Music is big business with global income, according to the International Federation of the Phonographic Industry (IFPI) totalling $21.6bn in 2020, 7.5 per cent up on 2019. The driver is streaming, up 18.5 per cent, while physical media dropped c.5 per cent. This month we will see how 2021 played out for the industry with more growth expected but industry data can be inconsistent between different forecasting bodies on both scale and growth rates.
I picked IFPI as it appears more comprehensive and is an industry body, but it does not forecast growth rates. Other industry watchers include Grandview Research, which suggests a CAGR to 2026/27 of c.8 per cent, Allied Market Research which is forecasting 10 per cent growth, MarketLine 15 per cent and Statista almost 18 per cent. German music giant BMG reported in 2021 that older catalogues (the type SONG typically buys) appear to be growing at around double the rate of the industry overall.
Global music industry revenues streaming and otherwise – $bn
All sources agree that music streaming is likely to grow by more than10 per cent per annum but that is stream count, not revenues earned. As table 1 below shows, the amount paid by different platforms varies considerably so changes in platform market share impact revenues. Spotify, a lower paying platform, is losing market share but could be losing market share to Chinese platforms such as TenCent and NetEase, which pay much less. Asia, excluding Japan (the largest local market which declined in 2020), is the fastest growing regional market growing at 30 per cent annually (but only 9.5 per cent including Japan). Elsewhere, Latin American streaming rose by c.15 per cent but market leaders are lower payers Spotify and YouTube. Africa is also high growth (9-10 per cent) dominated by local streamer Boomplay and is heavily biased towards African-originated music which does not feature strongly in SONG’s portfolio.
Overall, this makes it difficult to see how revenues, and thus the value of music catalogues, might evolve over time. There is pressure in various countries to force streaming platforms to increase their royalty rates. In the UK, for example, the Digital, Culture, Media and Sport (DCMS) committee is asking platforms to share revenues 50/50 with rights holders: today an average 84 per cent goes to the platform. The risk here is that platforms might increase prices and while royalty rates rise, volume declines.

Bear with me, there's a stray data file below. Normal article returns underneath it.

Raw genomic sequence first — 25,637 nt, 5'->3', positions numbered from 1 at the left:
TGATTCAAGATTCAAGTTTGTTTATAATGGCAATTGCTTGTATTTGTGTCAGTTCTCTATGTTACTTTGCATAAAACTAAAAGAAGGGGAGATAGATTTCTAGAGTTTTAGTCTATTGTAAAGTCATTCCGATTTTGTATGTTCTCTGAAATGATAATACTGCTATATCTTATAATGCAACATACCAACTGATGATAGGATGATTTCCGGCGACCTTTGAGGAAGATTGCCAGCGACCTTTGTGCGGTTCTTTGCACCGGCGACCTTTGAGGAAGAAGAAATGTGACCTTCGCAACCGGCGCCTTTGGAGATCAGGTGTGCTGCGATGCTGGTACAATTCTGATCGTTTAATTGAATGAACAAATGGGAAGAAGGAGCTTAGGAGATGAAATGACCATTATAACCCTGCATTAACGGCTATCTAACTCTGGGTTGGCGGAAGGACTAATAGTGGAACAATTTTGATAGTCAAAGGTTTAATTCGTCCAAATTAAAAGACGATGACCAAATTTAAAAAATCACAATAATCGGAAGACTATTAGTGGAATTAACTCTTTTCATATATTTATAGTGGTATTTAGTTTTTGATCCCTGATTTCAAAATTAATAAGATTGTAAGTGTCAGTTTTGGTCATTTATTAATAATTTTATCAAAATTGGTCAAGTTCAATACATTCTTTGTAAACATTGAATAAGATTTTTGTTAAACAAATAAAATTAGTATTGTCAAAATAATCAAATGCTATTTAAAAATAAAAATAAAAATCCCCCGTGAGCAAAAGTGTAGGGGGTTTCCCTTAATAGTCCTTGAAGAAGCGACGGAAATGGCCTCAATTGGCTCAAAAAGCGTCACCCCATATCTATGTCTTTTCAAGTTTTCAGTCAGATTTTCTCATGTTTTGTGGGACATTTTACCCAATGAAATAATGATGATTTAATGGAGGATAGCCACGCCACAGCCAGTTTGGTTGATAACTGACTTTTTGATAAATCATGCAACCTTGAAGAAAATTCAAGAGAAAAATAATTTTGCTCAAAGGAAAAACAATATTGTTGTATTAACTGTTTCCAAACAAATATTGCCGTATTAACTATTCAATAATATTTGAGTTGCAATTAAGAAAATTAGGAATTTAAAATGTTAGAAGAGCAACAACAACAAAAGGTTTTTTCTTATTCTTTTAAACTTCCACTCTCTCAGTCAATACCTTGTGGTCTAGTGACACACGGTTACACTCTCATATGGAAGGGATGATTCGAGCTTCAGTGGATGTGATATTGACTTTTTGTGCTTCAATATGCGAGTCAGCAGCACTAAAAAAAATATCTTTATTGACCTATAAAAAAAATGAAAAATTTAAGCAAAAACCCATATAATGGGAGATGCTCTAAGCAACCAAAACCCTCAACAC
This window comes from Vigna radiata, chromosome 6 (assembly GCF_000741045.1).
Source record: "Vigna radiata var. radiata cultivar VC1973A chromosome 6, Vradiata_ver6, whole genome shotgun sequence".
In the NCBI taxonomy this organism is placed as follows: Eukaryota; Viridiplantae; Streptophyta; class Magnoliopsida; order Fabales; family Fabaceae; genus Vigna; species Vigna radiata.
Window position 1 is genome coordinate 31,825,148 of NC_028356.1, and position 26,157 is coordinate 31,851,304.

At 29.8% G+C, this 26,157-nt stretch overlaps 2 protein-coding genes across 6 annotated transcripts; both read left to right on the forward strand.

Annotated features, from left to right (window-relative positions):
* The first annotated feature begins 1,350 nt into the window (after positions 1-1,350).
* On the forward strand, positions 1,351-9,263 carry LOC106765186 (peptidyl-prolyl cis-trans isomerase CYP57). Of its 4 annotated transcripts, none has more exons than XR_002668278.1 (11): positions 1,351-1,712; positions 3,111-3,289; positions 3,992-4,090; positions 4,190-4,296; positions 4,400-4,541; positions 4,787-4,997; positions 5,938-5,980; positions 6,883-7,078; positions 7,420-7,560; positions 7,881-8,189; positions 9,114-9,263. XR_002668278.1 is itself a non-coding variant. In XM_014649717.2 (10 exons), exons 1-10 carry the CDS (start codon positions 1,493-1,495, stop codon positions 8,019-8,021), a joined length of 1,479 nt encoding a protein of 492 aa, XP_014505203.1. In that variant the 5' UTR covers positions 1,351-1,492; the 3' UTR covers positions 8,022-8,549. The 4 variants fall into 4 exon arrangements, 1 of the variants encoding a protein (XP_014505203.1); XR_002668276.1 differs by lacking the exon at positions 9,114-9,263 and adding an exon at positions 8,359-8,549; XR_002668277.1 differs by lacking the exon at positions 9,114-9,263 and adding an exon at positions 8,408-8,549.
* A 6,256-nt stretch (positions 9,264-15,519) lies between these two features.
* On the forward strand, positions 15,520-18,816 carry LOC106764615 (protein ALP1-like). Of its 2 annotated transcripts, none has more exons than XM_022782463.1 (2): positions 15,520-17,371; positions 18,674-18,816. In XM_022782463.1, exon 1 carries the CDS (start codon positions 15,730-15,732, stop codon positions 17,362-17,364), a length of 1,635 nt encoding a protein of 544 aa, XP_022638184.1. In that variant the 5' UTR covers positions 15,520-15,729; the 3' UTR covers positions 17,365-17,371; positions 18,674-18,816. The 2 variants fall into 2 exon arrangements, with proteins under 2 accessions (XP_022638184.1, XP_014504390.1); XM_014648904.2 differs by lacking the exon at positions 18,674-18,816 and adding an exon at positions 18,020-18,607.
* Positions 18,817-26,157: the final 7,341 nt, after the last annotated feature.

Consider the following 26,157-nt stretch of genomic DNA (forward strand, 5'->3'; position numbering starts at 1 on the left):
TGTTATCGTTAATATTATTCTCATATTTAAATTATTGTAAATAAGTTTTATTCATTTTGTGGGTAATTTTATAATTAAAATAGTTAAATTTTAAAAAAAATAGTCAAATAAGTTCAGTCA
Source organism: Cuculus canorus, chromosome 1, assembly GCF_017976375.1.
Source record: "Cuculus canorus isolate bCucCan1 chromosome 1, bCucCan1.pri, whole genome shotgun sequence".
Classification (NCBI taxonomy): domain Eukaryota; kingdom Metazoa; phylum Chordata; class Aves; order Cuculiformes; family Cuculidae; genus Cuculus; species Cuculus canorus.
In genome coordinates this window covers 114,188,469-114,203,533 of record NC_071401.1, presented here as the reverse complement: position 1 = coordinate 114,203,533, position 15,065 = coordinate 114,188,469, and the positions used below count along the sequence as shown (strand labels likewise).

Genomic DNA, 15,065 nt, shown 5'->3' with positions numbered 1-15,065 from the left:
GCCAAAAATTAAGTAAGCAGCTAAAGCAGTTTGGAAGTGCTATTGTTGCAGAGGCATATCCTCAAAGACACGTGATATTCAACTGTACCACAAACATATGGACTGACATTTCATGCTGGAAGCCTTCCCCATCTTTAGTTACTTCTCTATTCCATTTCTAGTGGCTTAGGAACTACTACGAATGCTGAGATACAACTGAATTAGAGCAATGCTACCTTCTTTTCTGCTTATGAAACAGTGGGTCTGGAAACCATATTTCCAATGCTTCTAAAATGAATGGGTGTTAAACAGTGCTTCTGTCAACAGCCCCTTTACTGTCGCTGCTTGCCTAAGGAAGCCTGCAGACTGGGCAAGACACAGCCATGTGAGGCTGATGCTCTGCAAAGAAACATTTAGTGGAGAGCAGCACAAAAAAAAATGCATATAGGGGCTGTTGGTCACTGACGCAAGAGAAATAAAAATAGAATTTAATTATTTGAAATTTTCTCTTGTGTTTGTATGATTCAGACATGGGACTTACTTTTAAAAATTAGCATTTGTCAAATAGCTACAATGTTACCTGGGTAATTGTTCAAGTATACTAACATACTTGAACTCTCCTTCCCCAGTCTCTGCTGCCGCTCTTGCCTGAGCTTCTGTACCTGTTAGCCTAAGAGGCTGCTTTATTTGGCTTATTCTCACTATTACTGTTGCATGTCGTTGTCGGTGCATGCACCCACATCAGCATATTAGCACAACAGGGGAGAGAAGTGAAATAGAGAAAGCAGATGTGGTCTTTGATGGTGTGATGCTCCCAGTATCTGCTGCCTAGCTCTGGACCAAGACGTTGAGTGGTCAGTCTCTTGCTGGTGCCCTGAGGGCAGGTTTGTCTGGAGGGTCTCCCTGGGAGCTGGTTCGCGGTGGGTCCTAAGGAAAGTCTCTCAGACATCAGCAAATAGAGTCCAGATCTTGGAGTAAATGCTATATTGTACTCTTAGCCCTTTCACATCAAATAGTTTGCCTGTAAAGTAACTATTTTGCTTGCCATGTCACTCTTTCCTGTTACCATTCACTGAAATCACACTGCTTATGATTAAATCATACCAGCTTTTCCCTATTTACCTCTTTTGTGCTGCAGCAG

There is already a risk to platforms’ income from the global squeeze on household incomes. The robustness of streaming levels has not yet been tested by economic pressures and no-one can be sure how discretionary music spending proves to be. Most households spend relatively little on streaming services (say £10 per month) but may rationalise where they currently access multiple platforms.
Global music streaming market share
How much streaming services pay per stream
0.78 US$ cents
0.64 US$ cents
0.40 US$ cents
0.32 US$ cents
0.08 US$ cents
0.04 US$ cents
The shape of things to come
SONG’s revenue profile is somewhat different from the industry average and does give scope to outperform underlying industry trends, but there are positives and negatives to its approach. Physical media and digital ownership (both declining segments) are smaller than the industry average, but so is streaming. The largest differences are in performance rights and synchronisation (use in films, TV, adverts & gaming) which make up more than 40 per cent of Hipgnosis' revenues. This is significant as in such channels SONG has greatest control and should be able to command more favourable pricing. SONG promotes these channels hard and recently reported that synchronisation deals had grown by 20 per cent. There is good exposure to the fast growing gaming sector and SONG is the largest music manager on TikTok, which has grown 125 per cent since 2018, although this could decline just as quickly as it has grown. Intelligent selection of catalogues that are more suited to these other channels is also a key part of the SONG’s strategy.